Nationwide strike in France received mixed response as some travellers showed support for it while others complained about being embroiled in someone else’s fight. Amid anger over pension changes, transport workers bring France to standstill.
The working class in France held one of the biggest public strikes in decades against Prime Minister Emmanuel Macron’s plans to overhaul the pension system. More than 800,000 people have marched in cities across France. The prime protesters hailed from railways department, teachers and people from hospital staff.
A nationwide transport strike brought the country to a standstill. The crisis grip the country hard and the situation is expected to continue for the next few days as unions dug in. The president’s proposed pension changes would force millions to work longer or receive lower payments.
Transport workers are sincerely observing the strike which has resulted in service halt. Amid the crisis some flights were also cancelled and schools were shut closed f0r the time being. To control the protesters in Paris, police briefly fired teargas during skirmishes with black-clad protesters.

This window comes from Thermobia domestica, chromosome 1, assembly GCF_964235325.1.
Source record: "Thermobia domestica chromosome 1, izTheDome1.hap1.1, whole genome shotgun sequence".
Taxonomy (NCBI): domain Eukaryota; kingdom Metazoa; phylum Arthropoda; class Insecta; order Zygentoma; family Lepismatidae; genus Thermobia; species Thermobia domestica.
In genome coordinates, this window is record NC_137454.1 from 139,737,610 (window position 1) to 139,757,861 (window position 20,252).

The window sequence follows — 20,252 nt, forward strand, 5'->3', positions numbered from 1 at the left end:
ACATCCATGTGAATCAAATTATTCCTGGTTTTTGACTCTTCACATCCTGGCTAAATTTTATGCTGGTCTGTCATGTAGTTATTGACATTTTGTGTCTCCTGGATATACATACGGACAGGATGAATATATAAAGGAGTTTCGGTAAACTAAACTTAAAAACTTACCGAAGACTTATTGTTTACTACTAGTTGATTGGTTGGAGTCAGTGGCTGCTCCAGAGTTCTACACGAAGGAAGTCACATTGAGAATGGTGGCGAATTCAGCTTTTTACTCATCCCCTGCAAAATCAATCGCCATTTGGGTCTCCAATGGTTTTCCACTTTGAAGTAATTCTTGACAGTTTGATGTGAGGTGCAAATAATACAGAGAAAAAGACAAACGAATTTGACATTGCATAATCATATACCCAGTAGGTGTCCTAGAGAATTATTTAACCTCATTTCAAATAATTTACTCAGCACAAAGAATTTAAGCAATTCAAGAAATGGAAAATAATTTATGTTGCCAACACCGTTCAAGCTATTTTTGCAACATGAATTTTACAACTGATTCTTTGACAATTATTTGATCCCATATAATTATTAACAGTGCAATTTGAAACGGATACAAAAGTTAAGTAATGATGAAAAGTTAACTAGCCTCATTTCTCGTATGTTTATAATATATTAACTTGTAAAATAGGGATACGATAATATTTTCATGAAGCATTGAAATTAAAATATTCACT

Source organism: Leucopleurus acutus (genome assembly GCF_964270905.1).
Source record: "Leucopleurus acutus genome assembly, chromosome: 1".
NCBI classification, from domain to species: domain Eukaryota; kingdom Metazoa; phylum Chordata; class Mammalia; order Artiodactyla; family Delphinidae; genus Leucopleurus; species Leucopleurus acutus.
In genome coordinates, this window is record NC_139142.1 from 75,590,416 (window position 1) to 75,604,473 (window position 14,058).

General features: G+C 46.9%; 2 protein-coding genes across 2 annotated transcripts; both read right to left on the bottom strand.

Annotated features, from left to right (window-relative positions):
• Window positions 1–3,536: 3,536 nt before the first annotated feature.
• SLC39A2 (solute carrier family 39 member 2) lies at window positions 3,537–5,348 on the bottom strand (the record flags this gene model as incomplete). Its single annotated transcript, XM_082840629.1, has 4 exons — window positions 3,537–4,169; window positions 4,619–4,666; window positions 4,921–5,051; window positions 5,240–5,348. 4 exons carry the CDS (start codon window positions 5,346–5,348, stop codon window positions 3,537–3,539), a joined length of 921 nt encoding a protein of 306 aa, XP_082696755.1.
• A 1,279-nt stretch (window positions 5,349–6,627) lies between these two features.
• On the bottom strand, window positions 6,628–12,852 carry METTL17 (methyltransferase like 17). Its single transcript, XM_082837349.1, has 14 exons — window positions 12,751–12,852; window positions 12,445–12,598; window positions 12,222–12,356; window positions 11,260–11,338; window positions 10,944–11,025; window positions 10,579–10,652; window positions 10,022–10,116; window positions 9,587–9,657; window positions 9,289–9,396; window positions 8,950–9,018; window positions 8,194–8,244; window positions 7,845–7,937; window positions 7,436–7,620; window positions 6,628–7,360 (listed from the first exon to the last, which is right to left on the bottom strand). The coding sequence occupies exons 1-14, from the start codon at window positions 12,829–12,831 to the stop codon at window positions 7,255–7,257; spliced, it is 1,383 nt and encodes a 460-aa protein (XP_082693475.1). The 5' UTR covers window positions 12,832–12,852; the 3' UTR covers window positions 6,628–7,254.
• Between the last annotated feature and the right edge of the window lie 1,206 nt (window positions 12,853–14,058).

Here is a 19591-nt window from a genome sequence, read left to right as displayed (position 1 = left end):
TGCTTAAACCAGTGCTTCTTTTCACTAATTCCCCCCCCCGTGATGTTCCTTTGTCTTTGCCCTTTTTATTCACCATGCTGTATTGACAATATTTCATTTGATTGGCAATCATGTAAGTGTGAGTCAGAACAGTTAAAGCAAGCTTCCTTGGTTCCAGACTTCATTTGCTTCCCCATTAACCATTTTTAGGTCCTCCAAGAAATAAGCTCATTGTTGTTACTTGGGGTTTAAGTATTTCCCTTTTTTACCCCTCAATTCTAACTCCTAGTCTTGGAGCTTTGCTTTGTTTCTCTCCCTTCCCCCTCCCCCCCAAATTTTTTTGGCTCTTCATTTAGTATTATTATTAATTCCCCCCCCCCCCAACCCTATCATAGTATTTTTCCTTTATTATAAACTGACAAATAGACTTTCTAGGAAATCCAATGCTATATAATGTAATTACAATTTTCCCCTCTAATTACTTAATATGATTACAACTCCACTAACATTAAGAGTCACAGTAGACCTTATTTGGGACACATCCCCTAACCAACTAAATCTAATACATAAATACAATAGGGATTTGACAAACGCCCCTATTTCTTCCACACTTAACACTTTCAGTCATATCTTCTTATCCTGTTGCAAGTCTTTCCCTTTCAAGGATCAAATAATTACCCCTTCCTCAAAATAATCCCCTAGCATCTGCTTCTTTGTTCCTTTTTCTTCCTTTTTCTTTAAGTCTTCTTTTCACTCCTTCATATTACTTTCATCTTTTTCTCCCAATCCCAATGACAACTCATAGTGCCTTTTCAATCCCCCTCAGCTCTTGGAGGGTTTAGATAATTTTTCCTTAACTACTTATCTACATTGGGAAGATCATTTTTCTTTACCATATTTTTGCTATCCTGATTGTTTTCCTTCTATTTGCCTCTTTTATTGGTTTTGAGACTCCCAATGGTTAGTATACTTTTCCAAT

The protest turned violent and some protesters set ablaze a storage trailer, smashed windows and a bus shelter, and overturned cars. More than 6,000 riot police lined the route of the demonstration from Paris Gare du Nord to the east of the city.
The groups of officers also stopped people from walking towards the demonstration. Along with this, they searched their bags. Police had made 70 arrests and 9,000 searches by the late afternoon.
The banners of the protesters read “Macron out.”
“It’s a question of life or death for the French social system, which Macron is dismantling,” said Isabelle Jarrivet, 52, who had worked as an administrator in a town hall north of Paris for 20 years. On the other hand, Government argued that pension reforms are crucial to keep the system financially viable as the population ages. Unions argued that a universal system for all ensure jobs for millions of workers in both the public and private sectors. They will work beyond their legal retirement age (62) or face a severe drop in the value of their pension.